Grave of Wilhelm Conrad Roentgen – Giessen, Germany - Atlas Obscura
Free iron-on Atlas Obscura badge when you preorder our new kids’ book. Shop now.

Giessen, Germany

Grave of Wilhelm Conrad Roentgen

Final resting place of the humble physicist who discovered X-rays, and made the invisible visible. 

There are few discoveries that have affected modern medicine as much as the X-ray, a previously unknown electromagnetic wavelength range that was discovered more or less on accident, by Wilhelm Conrad Roentgen on November 8, 1895.

Roentgen was studying the conduction of electricity in gases at the Institute of Physics in Wuerzburg, Germany, where he worked as a professor. He was working with cathode tubes (which are similar to fluorescent light bulbs) and noticed when the tube was filled with a special gas if he passed a high electric voltage through it it produced a fluorescent glow that when shielded with a heavy black paper caused a screen several feet away to glow. He realized the fluorescence was caused by invisible rays originating from the tube: He had discovered a brand new type of electromagnetic radiation.

This new invisible light could penetrate through most substances, and in doing so would cast shadows of solid objects on a screen. The rays could even pass through human tissue, leaving the bones and metals visible on the film. Roentgen called the invisible radiation an “X” ray because of its unknown nature and continued to throughout his life, even though in the German language the rays were baptized “Roentgen-Strahlen” (Roentgen rays) against his will.

On November 22, 1895, the first X-ray images in history were taken. Roentgen photographed a hand skeleton with more than 20 minutes of fluoroscopy time. His first publication about those new rays appeared on December 28, 1895 for the Physical-Medical University of Wuerzburg, and the first lecture to the public was given the following year.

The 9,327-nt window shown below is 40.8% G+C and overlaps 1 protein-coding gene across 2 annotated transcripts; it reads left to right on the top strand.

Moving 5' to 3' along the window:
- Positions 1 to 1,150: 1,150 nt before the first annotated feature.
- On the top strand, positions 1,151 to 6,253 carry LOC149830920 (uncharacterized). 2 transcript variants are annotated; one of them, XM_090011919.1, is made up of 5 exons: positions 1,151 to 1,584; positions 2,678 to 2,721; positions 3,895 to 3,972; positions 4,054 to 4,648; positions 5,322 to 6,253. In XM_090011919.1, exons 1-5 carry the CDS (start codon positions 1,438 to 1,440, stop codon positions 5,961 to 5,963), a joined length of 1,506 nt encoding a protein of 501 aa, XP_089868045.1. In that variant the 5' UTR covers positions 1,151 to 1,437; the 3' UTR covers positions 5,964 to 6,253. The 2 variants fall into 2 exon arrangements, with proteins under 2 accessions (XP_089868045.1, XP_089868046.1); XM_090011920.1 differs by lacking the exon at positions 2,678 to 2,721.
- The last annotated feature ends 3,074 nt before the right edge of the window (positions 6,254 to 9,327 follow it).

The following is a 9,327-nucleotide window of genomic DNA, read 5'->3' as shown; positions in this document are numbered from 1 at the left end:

This presentation provided the impetus for evaluating the medical implication of the rays. In addition to X-raying various technical objects, Roentgen demonstrated an X-ray of part of his hand and his wife Bertha’s hand with a ring on it. It took only a few weeks until doctors near and far were replicating the experiment, understanding the special capabilities of these rays for medical examinations. Although the technical resources back than were extremely limited, they soon started to involve X-rays in their daily practice.

Roentgen wrote only three essays about his discovery before turning back to his earlier research themes; his special interest was studying the physical properties of crystals. He never patented his discovery and never made money from it. He just wanted X-rays to be available to mankind. 

Nevertheless, on November 10, 1901 the Nobel Prize in Physics was awarded to Wilhelm Conrad Roentgen for his discovery. This was the first time a Nobel Prize in Physics was ever awarded. Roentgen rejected the invitation to the ceremony and donated the prize of 50,000 crowns to the University of Wuerzburg.

He died in Munich, Bavaria, Germany, on February 10, 1923. Per his wishes he was buried in the graveyard of his parents in Giessen, Hesse, Germany, where later his wife Bertha was also buried. In a final humbling act, on his tombstone his middle name was misspelled by the mason, written with a “K” instead of a “C.”

Know Before You Go

A nice highlight are the many fireflies swarming around the grave in May and June.